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E. T. 1848.

Queen's Bench. Was this guarantee founded on a past or a continuing and see present consideration ? The defendant says by his guarantee, “in “consideration of any sum he now owes you, I hereby guarantee WOOLSEY. "you the payment of the same; also from any loss that may arise “on his transactions with you hereafter, to the extent of £300 “sterling :” that is, I guarantee you not only the sum he now owes, but any loss that may happen to you in your dealings with him hereafter, to the extent of £300. That is clearly a continuing agreement to make such advances as may be considered prudent and desirable, or discount such bills as may be thought proper. The consideration is a valid and legal one, and is sufficiently expressed.


The consideration is quite good, the meaning being that the opening of the account was cotemporaneous with the agreement.

Cause allowed, with costs.

* The Chief JUSTICB and CRAMPTON, J., were sitting in the Court of Exchequer Chamber.



May 4. F. MEAGHER applied on behalf of two of the defendants, Brien and The Sprac

tice as to the Woods, that it be referred to the Taxing-officer to tax the costs taxation of

costs under properly incurred by the defendants in this cause, including the 23 & 24 G. 3, costs of this motion, as between attorney and client; and upon the same being so taxed and ascertained, that the plaintiff's attorney should be at liberty, upon issuing their writ of execution in this cause to the Sheriff, to include and add the taxed costs of said defendants in this cause to the costs of the plaintiff, to be levied

c. 20,



E. T. 1848. pursuant to the provisions of 23 & 24 G. 3, c. 20 ;* said costs to be Queen's Bench.

added to the costs of the plaintiff; and when received to be paid over to the defendants.

This was an action brought against the defendants and one Amy Finch, as inhabitants of the parish of Burggess in the county of Tipperary, for compensation for the value of a quantity of wheat, alleged to have been feloniously taken away from the plaintiff by persons unknown; and a verdict was had for the plaintiff for £20. A similar order to this now applied for was made in the Court of Exchequer, on the 31st of January 1848, in the case of Ryan v. Bagwell.

Per Curiam.

It is ordered, that it be referred to the proper officer to tax

and ascertain the costs necessarily incurred by the defendants in this cause, together with the costs of this motion ; and that in so doing, the officer do consider the costs directed to be paid by the defendant by the order setting aside the judgment by default in this case; the costs of the said order and the costs of the motion for a new trial in this case, under the order thereon, not to be included in the costs necessarily incurred by the defendant; and when said costs shall be taxed and ascertained, that the plaintiff's attorney, upon issuing the writ of execution to the Sheriff, do add same to the costs of the plaintiff, to be levied pursuant to the provisions of 23 & 24 G. 3, c. 20; and when plaintiff's attorney shall receive the amount of the said defendants' costs from said Sheriff, that he do pay same to defendants' attorney without further motion.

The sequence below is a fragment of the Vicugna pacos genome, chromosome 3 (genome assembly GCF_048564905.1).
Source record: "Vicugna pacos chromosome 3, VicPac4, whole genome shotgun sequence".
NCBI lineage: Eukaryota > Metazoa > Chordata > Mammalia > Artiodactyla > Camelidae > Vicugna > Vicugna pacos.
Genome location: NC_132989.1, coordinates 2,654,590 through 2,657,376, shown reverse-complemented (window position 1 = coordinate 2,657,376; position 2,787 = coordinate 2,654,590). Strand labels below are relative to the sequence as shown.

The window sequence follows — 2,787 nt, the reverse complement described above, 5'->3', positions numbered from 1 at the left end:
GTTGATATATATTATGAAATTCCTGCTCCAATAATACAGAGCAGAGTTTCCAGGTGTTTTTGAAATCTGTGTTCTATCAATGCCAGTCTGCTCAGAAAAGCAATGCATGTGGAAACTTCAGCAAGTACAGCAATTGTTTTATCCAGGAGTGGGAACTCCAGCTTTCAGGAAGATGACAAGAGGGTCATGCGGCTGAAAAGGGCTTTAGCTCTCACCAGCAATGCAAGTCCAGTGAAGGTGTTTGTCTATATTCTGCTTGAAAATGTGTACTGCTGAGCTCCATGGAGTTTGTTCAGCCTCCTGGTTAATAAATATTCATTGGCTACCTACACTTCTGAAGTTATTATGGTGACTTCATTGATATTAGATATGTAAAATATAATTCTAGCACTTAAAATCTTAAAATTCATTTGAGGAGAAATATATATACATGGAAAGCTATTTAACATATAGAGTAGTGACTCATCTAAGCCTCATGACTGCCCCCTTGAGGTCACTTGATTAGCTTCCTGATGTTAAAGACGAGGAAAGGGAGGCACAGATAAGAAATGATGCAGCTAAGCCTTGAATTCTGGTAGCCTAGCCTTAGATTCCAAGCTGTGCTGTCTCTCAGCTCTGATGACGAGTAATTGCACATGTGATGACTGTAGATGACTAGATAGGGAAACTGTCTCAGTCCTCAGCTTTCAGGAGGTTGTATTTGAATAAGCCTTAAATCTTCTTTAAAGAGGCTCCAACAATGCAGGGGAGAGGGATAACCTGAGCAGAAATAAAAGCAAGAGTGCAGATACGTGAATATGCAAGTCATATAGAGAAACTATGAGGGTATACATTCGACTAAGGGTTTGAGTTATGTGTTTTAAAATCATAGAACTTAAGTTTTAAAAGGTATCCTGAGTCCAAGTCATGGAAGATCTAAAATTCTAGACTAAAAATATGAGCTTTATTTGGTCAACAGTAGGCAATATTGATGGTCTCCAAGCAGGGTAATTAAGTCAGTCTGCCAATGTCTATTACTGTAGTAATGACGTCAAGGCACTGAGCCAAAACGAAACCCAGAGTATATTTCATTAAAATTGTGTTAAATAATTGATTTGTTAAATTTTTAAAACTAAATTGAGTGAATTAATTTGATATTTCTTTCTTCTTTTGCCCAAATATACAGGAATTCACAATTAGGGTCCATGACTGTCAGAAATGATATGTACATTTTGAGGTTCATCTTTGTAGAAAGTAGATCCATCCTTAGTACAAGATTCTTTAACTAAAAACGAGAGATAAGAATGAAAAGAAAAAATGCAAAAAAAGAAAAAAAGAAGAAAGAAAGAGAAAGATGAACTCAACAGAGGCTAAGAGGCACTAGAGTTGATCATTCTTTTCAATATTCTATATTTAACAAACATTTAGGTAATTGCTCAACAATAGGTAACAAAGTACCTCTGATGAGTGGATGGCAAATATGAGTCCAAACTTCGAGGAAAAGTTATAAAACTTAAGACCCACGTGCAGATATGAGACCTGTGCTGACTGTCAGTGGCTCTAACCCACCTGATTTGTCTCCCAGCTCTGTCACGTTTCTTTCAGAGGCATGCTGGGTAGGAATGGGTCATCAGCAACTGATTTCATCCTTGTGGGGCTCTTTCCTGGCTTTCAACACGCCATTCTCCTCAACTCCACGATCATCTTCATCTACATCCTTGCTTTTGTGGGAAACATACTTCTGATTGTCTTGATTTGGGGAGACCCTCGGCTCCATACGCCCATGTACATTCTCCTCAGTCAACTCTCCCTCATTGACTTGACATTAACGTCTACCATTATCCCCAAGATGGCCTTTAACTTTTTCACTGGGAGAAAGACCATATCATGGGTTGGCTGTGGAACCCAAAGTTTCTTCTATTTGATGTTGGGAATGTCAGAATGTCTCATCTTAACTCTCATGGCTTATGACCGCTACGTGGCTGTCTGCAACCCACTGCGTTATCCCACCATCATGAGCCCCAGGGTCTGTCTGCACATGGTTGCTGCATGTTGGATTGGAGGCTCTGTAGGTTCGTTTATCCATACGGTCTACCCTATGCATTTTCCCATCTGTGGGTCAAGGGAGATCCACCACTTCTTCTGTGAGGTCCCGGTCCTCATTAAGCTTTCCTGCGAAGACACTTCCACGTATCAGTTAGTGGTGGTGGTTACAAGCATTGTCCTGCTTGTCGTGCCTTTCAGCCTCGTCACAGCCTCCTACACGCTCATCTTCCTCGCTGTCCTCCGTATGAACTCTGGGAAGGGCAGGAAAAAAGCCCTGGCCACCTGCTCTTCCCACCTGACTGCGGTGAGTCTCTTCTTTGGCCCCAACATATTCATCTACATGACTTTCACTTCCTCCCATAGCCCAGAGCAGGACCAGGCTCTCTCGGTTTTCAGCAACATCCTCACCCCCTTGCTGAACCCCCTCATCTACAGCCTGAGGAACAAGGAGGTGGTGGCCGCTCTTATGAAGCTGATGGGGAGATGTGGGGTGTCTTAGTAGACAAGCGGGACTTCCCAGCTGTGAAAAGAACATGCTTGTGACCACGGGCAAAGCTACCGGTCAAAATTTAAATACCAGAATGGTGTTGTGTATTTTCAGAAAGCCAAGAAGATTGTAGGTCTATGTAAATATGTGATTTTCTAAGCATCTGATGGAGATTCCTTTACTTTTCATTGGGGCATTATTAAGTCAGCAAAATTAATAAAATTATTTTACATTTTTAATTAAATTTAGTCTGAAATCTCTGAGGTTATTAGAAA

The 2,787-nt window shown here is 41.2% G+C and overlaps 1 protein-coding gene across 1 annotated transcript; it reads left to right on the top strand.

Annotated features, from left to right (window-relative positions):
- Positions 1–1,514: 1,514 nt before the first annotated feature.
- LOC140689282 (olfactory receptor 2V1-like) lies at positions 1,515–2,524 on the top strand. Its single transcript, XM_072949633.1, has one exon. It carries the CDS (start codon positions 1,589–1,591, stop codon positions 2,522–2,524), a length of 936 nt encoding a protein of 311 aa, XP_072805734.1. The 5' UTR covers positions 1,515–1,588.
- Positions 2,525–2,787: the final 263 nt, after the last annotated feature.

• 23 & 24 G. 3, c. 20, 8. 3, enacts, that for the more sure and easy levying of the damages and costs in this action, the Sheriff, six days after the receipt of the writ of execution, is to serve a copy under band and seal on the defendant, if in his bailiwick; and on the rector or any principal parishioner requiring the sum to be applotted and levied ; and in six days post a notice to landholders and inhabitants to meet to applot and choose collectors; and section 4 provides that if no applotment be made or collector appointed, or if the sum be not paid in thirty days, it is to be levied off the party.

E. T. 1848. Queen's Bench.


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May 5, 6. In this case the plaintiffs in error had been tried and convicted at An indictment

charged that the Spring Assizes of 1848 for the King's County, before the Lord A B, with a

ball and shot CHIEF JUSTICE, upon an indictment framed under the provisions of out of a gun, the statute 7 W. 4 and 1 Vic. c. 85.

&c., felo

The first count was as fol- nicusly did lows:

strike, pene

trate and “King's County, 7 “The jurors for our Lady the Queen upon their with intention to wit. -) “oaths do say and present that Thomas Shea, of, &c., &

, , was feloniously to “William Dwyer, of, &c., and a certain person to the jurors aforesaid kill and mur.

der, and that “unknown, being evil disposed persons, and not having the fear of E F was aid

ing and abet“God before their eyes, but being moved and seduced by the insti- ting. The “gation of the devil, on the 5th day of November, in the eleventh contained

eight other “year of the Queen, &c., with force and arms, at, &c., in and upon counts, some

charging the “Stephen Dobbyn, in the presence of God and our Lady the Queen

prisoners with

capital felo“then and there being, feloniously did make an assault, and that

nies, and

others charg“ the said Thomas Shea a certain gun then and there loaded and ingertra

ing transport

a liv lodon able felonies. “charged with gunpowder and one leaden ball, and divers leaden